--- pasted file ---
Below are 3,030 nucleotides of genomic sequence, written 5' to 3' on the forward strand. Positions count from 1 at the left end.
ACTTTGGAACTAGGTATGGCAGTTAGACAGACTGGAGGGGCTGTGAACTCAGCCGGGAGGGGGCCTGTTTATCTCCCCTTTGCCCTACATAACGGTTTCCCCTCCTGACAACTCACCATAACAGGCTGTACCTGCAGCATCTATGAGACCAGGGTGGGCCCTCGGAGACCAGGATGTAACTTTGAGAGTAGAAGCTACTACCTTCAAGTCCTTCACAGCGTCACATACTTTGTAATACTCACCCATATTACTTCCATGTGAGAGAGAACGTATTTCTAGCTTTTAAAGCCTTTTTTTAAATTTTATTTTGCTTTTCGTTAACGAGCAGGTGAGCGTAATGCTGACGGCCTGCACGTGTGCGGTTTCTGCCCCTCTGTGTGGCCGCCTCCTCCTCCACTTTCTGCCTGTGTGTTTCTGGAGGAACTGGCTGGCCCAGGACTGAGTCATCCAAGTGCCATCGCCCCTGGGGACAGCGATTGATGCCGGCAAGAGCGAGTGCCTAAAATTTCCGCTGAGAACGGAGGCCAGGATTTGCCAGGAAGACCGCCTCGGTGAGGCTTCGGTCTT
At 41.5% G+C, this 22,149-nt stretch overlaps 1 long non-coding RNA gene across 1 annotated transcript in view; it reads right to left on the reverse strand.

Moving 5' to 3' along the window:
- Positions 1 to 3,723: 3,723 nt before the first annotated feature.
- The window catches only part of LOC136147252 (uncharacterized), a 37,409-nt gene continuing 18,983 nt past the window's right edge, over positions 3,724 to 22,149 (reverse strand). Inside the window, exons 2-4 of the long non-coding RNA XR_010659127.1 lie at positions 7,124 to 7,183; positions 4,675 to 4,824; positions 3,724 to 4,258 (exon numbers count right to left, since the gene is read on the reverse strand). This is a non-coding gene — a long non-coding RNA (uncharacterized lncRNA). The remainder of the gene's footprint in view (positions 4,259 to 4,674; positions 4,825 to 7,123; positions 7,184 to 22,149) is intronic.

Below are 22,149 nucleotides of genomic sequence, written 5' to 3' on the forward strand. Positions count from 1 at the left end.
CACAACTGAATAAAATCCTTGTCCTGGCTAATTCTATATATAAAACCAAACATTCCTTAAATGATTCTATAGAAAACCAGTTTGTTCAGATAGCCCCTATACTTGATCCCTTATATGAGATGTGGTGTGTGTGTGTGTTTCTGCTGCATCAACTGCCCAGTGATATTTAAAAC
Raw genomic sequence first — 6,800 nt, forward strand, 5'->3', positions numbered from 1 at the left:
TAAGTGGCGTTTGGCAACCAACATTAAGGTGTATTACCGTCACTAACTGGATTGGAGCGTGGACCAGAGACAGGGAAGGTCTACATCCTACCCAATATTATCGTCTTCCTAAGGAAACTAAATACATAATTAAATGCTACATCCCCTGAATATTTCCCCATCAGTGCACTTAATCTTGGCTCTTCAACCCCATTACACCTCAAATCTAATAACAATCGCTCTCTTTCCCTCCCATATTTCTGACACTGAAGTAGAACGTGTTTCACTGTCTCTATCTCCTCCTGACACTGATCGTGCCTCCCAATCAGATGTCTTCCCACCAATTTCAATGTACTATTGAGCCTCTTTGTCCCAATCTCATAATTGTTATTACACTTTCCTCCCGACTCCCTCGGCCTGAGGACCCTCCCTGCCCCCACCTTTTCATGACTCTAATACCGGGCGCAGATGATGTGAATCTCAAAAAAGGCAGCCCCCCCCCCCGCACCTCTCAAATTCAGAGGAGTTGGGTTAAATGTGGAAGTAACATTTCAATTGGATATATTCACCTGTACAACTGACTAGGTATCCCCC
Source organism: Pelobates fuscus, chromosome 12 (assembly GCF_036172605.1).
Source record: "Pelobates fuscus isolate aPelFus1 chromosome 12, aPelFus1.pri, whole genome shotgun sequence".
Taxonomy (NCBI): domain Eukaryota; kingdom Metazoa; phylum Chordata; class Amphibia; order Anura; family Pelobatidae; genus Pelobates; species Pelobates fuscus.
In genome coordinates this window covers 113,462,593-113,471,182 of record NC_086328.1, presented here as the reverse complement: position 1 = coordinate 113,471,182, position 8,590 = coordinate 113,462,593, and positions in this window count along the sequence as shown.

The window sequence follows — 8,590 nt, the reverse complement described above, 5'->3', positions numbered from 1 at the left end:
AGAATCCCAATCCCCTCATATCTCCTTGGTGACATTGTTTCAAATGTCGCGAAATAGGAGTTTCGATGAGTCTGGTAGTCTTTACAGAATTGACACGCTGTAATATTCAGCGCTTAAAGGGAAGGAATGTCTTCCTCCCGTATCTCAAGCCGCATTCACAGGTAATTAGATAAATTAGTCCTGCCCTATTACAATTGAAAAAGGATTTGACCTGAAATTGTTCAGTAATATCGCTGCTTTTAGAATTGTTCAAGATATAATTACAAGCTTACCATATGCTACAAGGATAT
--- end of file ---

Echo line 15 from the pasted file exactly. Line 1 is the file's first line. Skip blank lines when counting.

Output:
The window sequence follows — 8,590 nt, the reverse complement described above, 5'->3', positions numbered from 1 at the left end: